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As individuals dedicated to the emotional well being of our clients, I am always surprised when I come across a mental health professional who has seemed to have lost the muscle strength to smile. Clearly, smiling is not appropriate all the time. I have learned this the hard way as I have often found myself smiling in situations where my colleagues have had to kick or elbow me under that table, but controlling smiling is for another post.

Smiling is contagious. Smiling illustrates joy, being proud, acceptance and can be comforting. Smiling does so much.

For school guidance counselors, as you walk the halls of your schools, pick up a student from the classroom, give a presentation to parents or just spend a few minutes with with a group of students between classes, smiling can give our students that little extra boost they need to get through a long hard day. For therapists in private practice, as you welcome a client into your office, walk them out or when you are listening to them discuss their week, smiling is reassuring, shows you are listening and illustrates you are human. In fact, telling a joke or listening to one and laughing out loud with your client doesn’t hurt either. Of course if you are new to smiling, start with a few smirks before you jump into a full belly laugh. You don’t want to pull a muscle.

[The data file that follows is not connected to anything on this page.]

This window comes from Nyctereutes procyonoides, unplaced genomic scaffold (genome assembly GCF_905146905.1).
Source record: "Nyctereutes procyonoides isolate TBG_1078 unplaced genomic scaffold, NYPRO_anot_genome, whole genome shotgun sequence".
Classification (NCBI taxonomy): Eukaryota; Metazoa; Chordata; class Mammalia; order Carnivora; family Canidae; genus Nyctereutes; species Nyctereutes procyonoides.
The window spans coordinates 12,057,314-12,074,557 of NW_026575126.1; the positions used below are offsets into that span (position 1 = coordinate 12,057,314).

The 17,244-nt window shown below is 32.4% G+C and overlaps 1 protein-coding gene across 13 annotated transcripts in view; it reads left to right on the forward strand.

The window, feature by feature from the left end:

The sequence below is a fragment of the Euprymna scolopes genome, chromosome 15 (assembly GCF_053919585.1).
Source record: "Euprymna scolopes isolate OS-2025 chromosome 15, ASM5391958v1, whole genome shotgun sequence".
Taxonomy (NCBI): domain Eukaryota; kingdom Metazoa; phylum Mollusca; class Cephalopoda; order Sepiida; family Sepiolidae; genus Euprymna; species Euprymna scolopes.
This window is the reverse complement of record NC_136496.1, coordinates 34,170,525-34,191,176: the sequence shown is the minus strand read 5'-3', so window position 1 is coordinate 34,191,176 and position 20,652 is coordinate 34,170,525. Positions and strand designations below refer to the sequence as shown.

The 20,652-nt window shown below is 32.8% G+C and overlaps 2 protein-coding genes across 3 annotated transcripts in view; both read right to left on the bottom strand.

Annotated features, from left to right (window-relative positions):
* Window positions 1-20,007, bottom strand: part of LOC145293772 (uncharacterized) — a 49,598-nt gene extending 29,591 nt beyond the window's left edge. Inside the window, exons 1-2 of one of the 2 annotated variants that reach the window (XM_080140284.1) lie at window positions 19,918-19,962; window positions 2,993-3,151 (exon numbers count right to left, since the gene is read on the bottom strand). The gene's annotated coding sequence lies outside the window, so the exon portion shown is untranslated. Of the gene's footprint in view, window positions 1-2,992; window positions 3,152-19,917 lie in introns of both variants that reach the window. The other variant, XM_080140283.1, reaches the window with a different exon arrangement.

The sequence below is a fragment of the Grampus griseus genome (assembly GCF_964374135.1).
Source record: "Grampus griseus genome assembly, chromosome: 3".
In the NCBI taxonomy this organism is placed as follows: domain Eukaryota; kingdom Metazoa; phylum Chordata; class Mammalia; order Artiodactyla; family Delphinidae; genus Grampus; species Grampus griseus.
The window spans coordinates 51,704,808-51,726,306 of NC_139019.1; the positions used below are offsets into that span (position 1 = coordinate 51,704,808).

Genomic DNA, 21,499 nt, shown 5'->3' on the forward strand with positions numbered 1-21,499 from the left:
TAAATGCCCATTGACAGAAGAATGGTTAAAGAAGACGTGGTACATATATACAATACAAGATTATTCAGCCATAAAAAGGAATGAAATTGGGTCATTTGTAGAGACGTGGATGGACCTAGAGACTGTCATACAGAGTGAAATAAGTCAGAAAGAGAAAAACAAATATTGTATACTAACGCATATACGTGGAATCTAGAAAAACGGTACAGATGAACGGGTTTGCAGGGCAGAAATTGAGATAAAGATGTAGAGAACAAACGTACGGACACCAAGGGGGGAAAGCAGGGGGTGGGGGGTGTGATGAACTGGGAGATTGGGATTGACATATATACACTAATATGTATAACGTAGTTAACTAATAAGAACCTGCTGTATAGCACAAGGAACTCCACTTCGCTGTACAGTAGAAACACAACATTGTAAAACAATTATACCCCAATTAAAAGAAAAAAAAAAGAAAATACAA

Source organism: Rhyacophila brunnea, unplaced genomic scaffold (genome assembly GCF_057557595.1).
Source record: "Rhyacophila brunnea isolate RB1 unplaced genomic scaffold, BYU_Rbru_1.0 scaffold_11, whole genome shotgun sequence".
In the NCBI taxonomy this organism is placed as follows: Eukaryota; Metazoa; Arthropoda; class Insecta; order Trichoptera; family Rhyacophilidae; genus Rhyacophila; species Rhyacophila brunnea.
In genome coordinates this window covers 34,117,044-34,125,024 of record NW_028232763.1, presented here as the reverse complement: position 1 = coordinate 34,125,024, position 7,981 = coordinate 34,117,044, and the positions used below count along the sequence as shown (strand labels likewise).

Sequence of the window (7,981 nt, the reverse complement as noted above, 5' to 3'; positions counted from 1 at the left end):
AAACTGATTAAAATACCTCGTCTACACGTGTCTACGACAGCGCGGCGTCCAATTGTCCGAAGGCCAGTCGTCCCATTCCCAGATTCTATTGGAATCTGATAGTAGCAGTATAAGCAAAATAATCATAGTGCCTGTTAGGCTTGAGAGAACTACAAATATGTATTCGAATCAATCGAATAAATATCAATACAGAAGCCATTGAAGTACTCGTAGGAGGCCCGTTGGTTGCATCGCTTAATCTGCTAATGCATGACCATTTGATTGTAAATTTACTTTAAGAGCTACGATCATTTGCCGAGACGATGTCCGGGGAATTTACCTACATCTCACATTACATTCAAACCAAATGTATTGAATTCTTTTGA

I came across this TED talk about “The Hidden Power of Smiling” and recommend you spend the seven minutes to watch it. It is fantastic.

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